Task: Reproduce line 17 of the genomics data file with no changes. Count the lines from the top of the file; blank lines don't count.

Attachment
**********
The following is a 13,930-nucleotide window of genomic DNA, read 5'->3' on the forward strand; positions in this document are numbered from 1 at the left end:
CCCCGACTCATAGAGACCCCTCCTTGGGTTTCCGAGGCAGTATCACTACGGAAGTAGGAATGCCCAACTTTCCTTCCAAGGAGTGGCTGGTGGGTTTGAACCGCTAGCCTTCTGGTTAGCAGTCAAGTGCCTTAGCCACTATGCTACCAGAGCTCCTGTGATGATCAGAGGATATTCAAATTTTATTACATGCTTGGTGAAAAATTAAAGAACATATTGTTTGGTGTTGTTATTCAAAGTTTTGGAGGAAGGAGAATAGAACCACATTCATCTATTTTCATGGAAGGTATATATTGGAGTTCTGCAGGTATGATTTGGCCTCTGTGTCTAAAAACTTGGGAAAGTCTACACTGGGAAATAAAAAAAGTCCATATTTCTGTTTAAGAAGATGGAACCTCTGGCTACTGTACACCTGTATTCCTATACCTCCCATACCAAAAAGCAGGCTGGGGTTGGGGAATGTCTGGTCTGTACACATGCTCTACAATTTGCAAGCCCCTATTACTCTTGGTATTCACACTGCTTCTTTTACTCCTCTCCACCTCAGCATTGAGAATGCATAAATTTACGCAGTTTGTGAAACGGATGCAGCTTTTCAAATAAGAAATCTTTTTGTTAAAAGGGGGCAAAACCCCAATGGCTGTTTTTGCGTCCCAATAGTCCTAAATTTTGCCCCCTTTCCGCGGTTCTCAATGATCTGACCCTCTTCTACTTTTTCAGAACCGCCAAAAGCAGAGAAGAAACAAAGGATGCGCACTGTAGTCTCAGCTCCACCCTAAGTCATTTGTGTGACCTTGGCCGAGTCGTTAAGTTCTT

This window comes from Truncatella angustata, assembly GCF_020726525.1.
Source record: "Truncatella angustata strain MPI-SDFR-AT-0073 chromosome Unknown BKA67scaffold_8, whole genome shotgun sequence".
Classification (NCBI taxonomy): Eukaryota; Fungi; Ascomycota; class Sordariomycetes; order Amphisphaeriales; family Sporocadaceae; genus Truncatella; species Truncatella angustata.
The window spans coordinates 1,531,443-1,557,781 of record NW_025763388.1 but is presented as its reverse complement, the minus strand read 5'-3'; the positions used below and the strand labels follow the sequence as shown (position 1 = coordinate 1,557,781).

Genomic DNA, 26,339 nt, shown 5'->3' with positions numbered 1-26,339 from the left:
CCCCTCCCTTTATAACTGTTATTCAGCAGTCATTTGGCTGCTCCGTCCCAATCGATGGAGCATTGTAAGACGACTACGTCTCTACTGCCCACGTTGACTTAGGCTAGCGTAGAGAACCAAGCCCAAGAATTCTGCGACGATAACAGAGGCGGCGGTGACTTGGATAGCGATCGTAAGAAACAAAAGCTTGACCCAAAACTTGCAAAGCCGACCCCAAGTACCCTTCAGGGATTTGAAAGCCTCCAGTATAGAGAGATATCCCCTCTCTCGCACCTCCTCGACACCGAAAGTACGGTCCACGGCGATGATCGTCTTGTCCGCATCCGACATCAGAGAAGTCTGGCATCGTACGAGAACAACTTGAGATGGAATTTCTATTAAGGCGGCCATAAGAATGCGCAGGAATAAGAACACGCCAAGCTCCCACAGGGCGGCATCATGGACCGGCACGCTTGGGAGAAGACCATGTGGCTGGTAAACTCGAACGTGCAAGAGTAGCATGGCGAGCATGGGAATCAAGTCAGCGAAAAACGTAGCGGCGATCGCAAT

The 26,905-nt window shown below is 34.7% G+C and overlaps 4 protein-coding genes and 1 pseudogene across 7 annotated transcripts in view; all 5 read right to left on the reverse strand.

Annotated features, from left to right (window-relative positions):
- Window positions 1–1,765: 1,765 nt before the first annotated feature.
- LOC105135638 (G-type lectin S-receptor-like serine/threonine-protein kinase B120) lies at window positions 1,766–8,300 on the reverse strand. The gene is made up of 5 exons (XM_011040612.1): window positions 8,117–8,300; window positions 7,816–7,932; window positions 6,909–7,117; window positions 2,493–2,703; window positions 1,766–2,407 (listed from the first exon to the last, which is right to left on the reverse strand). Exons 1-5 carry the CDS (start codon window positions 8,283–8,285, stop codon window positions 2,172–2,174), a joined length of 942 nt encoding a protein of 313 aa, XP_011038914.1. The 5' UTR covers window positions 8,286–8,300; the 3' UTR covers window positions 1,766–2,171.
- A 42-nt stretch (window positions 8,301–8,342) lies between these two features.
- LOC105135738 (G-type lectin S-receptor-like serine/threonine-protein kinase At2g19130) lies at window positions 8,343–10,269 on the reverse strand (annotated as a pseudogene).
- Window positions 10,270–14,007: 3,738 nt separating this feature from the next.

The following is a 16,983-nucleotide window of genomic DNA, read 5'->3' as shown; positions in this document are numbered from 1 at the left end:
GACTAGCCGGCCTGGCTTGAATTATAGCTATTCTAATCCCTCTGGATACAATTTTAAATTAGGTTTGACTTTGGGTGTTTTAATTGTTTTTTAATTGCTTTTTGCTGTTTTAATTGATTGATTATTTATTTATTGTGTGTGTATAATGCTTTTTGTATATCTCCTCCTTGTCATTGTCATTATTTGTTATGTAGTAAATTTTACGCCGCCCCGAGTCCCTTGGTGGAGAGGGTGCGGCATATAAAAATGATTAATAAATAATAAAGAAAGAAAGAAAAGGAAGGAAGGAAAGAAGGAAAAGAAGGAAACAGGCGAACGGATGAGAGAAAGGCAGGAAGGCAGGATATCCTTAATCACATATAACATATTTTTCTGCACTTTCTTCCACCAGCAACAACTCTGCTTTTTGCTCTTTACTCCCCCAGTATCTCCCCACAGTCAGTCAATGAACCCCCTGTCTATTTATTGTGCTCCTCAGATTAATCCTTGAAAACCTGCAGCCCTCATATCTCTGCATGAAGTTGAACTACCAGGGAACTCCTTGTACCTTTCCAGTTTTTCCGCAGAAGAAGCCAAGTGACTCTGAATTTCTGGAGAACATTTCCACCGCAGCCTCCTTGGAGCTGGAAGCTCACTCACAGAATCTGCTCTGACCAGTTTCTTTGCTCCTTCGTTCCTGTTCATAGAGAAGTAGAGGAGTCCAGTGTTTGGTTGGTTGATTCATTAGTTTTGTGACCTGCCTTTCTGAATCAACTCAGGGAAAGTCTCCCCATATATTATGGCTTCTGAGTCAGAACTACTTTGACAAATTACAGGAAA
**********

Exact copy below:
GACTAGCCGGCCTGGCTTGAATTATAGCTATTCTAATCCCTCTGGATACAATTTTAAATTAGGTTTGACTTTGGGTGTTTTAATTGTTTTTTAATTGCTTTTTGCTGTTTTAATTGATTGATTATTTATTTATTGTGTGTGTATAATGCTTTTTGTATATCTCCTCCTTGTCATTGTCATTATTTGTTATGTAGTAAATTTTACGCCGCCCCGAGTCCCTTGGTGGAGAGGGTGCGGCATATAAAAATGATTAATAAATAATAAAGAAAGAAAGAAAAGGAAGGAAGGAAAGAAGGAAAAGAAGGAAACAGGCGAACGGATGAGAGAAAGGCAGGAAGGCAGGATATCCTTAATCACATATAACATATTTTTCTGCACTTTCTTCCACCAGCAACAACTCTGCTTTTTGCTCTTTACTCCCCCAGTATCTCCCCACAGTCAGTCAATGAACCCCCTGTCTATTTATTGTGCTCCTCAGATTAATCCTTGAAAACCTGCAGCCCTCATATCTCTGCATGAAGTTGAACTACCAGGGAACTCCTTGTACCTTTCCAGTTTTTCCGCAGAAGAAGCCAAGTGACTCTGAATTTCTGGAGAACATTTCCACCGCAGCCTCCTTGGAGCTGGAAGCTCACTCACAGAATCTGCTCTGACCAGTTTCTTTGCTCCTTCGTTCCTGTTCATAGAGAAGTAGAGGAGTCCAGTGTTTGGTTGGTTGATTCATTAGTTTTGTGACCTGCCTTTCTGAATCAACTCAGGGAAAGTCTCCCCATATATTATGGCTTCTGAGTCAGAACTACTTTGACAAATTACAGGAAA